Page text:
- Reconsideration of housing constraint policies outside established settlements including revisiting meaning of sustainability under the “new normal”
- Well-being is now recognised as being the top factor of working life. This is directly affected by:
- the working environment including commuting
- financial costs of commuting and living near commuting nodes
- the mental impact of life as a commuter
- the effect of the above on the family around the worker
- Workers should be prepared to visit office locations and gatherings with colleagues less often, but still periodically, to avoid silo mentality and maintain work cross-referencing
- Increased use of remote technology for workforce generally (computers, internet, mobile phones and videoconferencing)
- Specialists and advisers could use say drones such as Iceni Projects’ “iSite” and, for example, internet sites such as Google’s “Street View” in order to provide services normally carried out by travelling and visiting
- Infrastructure and leisure locations will need to alter to accommodate changed living places
Travel changes are likely:
- More holidaying in UK/staycations:
- boosting of local economies
- increased use of UK travel infrastructure by domestic holidaymakers
- opportunities to enhance UK travel offer both for access to and provision at destinations
- Reduced air travel and foreign recreational demand as:
- costs rise
- inconvenience increases: health screening gets added to existing anti-terrorism measures; isolating post travel becomes a requirement, at least in the short to medium term
- people fear becoming infected during travel abroad and when at destinations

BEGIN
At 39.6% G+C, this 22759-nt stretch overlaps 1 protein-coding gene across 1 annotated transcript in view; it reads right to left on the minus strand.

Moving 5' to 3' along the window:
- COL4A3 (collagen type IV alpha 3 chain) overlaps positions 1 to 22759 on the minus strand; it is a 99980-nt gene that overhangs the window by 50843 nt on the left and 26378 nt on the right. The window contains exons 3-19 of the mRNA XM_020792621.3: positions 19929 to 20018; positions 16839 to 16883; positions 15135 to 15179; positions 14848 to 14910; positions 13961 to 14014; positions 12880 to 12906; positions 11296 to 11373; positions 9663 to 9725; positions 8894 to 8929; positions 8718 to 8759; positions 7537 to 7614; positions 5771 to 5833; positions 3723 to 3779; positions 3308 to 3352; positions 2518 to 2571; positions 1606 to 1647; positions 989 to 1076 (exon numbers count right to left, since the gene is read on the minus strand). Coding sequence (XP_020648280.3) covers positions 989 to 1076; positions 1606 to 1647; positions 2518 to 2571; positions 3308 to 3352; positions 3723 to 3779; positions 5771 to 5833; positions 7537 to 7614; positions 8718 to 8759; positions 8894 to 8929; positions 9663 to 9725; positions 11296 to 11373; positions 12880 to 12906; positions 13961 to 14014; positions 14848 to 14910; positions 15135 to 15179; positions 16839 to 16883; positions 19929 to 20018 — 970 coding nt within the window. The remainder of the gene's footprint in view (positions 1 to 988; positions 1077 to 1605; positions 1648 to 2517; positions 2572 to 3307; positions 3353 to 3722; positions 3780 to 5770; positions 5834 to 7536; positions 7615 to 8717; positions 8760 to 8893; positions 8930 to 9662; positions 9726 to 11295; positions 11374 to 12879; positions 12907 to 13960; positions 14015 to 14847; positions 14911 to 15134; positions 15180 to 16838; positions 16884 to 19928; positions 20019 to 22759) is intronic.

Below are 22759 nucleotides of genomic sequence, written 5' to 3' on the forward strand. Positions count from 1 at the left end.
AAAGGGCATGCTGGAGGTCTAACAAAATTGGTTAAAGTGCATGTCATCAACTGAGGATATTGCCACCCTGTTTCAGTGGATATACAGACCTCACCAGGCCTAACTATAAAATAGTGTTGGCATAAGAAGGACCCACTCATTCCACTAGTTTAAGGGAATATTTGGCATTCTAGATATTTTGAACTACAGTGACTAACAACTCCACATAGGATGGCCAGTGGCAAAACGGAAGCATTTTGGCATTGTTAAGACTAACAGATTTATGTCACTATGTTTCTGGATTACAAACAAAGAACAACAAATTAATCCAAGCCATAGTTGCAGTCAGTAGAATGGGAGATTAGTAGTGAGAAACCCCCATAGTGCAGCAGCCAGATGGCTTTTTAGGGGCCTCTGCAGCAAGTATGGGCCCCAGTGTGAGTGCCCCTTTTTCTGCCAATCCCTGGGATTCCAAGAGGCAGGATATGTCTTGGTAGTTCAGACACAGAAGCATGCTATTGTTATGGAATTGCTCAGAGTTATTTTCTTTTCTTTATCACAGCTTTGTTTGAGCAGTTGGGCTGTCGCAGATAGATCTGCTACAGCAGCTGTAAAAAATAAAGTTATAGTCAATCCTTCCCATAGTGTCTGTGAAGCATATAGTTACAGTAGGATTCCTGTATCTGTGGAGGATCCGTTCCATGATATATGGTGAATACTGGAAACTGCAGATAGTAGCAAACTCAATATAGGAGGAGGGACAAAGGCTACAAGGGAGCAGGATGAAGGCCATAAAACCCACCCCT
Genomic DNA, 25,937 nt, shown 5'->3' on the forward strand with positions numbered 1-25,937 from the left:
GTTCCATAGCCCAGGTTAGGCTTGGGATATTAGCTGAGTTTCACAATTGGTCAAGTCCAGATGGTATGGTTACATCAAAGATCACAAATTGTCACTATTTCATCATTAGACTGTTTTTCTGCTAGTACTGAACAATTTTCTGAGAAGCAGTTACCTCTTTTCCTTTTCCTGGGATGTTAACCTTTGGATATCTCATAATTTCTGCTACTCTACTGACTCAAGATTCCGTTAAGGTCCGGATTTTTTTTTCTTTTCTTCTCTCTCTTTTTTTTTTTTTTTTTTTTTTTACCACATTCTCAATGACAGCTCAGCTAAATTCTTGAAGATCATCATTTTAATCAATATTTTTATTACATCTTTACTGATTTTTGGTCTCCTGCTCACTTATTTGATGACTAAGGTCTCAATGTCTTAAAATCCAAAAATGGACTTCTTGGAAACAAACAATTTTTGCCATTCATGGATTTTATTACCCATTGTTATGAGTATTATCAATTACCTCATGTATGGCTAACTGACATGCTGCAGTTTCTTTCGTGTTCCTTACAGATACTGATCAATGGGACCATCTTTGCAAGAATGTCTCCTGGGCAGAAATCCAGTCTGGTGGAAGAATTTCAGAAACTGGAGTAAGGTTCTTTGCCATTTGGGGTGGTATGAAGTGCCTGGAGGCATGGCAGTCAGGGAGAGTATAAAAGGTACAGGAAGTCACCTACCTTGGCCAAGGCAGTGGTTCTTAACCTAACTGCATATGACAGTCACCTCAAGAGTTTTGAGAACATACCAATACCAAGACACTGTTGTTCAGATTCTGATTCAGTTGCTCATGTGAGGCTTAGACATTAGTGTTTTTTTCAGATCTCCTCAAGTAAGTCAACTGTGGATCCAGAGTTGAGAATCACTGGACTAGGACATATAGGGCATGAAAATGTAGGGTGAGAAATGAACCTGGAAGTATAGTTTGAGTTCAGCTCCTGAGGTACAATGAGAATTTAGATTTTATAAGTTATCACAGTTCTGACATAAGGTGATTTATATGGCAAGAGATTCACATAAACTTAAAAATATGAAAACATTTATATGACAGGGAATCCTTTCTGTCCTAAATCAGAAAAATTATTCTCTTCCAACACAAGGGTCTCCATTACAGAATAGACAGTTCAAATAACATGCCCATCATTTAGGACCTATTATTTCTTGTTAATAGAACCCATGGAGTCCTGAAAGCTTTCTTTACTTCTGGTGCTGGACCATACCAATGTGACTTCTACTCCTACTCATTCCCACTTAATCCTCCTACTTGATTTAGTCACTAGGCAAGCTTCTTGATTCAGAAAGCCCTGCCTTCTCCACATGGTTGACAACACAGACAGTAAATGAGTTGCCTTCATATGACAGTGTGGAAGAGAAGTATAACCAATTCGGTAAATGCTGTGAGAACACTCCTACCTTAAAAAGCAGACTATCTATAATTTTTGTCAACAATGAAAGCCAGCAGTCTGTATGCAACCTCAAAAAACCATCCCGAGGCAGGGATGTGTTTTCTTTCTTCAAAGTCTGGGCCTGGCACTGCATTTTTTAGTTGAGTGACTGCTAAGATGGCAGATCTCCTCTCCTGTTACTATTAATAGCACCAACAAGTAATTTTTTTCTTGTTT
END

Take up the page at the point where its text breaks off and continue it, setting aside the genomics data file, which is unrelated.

The way forward
Development for housing must continue. Pessimistic forecasts of land drastically falling land values misunderstand the reality of demand. If we are not careful, we could create a self-fulfilling prophecy of lowering land values. The real bottlenecks and danger points once again might lie at the feet of politicians as well as lenders. There is a long-overdue need to revisit historic planning policies that restrict housing locations to existing over-crowded and under-provided commuter and urban centres.
So why might the forecasts of large house price falls be wrong? In 2008 the financial crisis led to property values falling 20% over 16 months. Values did not recover until mid-2014 and this was not universal across the country. The present context is obviously completely different. Though both financial crises are manmade, the current economic one is deliberate and caused by an intentional forced contraction of the market in order to keep people inside during lockdown. Ten years ago there were credit difficulties. Lending regulation was lax – indeed it caused the financial crisis. In the early part of the century house price increases had been rocketing fuelled by lax lending. Today in contrast house sales and moving have simply been delayed while the economic activity of the workforce has deliberately but very effectively been stayed/slowed. But this is completely artificial and not systemic.